Thursday, February 21, 2013

authenticity

Just had one of those moments. I realized that I've been going on and on about "authenticity" and the whole time I've been assuming that everyone reads Sartre and Kierkegaard in their free time. Anyway, here's what wikipedia has to say about it: authenticity. Not the greatest explanation I've ever seen, but it's a nice primer.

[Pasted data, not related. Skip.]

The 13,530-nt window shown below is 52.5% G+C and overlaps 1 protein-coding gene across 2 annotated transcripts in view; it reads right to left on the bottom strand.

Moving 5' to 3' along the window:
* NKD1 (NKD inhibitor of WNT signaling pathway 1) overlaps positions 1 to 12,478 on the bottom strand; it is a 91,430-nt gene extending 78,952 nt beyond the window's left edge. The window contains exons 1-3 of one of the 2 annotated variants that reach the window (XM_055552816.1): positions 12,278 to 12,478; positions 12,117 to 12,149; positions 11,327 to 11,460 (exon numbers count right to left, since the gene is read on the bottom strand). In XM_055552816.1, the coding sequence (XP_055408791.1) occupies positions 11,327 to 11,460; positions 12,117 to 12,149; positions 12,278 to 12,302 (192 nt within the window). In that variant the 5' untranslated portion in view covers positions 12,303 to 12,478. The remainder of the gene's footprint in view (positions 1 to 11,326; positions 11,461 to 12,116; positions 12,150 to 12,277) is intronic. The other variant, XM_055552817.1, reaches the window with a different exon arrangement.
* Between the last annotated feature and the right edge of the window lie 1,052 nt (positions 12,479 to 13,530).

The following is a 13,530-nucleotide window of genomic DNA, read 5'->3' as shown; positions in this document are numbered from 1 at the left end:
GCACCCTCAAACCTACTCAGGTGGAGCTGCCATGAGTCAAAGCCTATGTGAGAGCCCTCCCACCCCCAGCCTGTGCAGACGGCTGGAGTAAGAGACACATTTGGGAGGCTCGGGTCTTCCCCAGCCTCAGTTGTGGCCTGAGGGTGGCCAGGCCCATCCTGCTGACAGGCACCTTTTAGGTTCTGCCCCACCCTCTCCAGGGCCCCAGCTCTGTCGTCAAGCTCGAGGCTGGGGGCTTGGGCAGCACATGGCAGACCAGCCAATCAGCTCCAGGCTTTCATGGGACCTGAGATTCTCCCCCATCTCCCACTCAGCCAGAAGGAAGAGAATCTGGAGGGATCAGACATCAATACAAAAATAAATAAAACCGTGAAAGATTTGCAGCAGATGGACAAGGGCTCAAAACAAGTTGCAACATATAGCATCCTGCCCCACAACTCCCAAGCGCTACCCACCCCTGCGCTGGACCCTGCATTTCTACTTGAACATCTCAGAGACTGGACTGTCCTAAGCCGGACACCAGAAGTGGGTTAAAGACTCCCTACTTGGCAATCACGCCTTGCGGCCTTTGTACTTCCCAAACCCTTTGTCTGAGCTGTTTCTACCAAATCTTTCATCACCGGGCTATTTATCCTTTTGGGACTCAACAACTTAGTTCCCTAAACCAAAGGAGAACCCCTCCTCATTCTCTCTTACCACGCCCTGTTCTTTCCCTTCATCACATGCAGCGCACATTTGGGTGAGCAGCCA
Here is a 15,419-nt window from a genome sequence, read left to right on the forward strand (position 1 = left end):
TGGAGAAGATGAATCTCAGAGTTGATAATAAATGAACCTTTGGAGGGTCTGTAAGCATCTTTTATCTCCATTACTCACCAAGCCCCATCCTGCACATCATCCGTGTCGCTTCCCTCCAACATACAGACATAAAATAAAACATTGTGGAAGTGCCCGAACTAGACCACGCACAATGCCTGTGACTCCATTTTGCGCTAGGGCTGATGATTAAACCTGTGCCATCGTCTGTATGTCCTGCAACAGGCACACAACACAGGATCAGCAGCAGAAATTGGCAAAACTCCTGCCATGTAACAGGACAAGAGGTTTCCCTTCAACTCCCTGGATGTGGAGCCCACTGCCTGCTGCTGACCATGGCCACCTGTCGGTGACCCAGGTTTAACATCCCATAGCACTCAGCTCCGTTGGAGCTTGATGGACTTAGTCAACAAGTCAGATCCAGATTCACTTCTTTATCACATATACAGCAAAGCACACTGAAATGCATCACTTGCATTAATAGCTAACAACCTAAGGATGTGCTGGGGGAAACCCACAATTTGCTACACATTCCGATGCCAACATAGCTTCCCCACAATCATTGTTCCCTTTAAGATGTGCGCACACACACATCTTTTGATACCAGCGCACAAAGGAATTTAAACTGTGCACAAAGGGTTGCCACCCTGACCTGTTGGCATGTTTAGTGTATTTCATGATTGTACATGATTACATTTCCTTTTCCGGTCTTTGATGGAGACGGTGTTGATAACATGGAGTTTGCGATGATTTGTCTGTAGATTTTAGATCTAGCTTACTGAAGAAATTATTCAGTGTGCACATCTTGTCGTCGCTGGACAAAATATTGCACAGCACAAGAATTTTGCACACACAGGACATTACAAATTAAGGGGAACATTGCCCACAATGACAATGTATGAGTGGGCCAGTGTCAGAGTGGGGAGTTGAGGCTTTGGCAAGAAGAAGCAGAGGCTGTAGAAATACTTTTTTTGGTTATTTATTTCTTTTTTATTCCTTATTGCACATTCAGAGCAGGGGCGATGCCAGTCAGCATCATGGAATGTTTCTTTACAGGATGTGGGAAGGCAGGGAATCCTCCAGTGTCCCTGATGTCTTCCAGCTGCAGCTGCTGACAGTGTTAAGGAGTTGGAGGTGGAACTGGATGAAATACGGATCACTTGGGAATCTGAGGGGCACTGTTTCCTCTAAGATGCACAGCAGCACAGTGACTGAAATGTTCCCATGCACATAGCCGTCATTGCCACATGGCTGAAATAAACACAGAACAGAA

I prefer to take my lead from Jean Paul Sartre. In Being and Nothingness, and also more concisely in Existentialism is a Humanism, he essentially says that human beings are condemned to be free. We exist. And we exist in the world. Those are the only rules. Everything else is up to us. We have ultimate free will. Being authentic, in this sense and the sense that I am working with, means fully accepting one's own responsibility for their life. It means being a real person. This is where central point of what I've railing against for the past 3 months or so. We fill up our lives with so much other stuff. We constantly attempt to label ourselves or observe ourselves through the mirror that is the other person. This leaves us with the most liberating and the most terrifying conclusions possible. First, we are free to be whatever we want, and we are free to do whatever we went. That isn't to say there aren't consequences to our actions, but that we choose to avoid those consequences. I don't want to end up a pancake, but there is nothing keeping me from jumping off the building, except my will to continue existing. It actually takes life and turns it into an active, rather than a passive choice. Every moment, I am choosing to continue existing, than rather ending my existence. Now the terrifying part. The problem with free will is that we are responsible for everything we do. All of our actions, and essentially who we are, is because of us. Society didn't make me do it. My parents didn't make me do it. Obama didn't make me do it. Bush didn't make me do it. I did it. I'm the only one that could have done it, because I did it. It sounds redundant, but it is a significantly powerful statement. Sartre even goes on to say that when we seek advice, we seek from the person who we think will give us the answer we are already looking for. Choosing to not choose is also a choice. You can't win. You always have to make a decision and it is always up to you.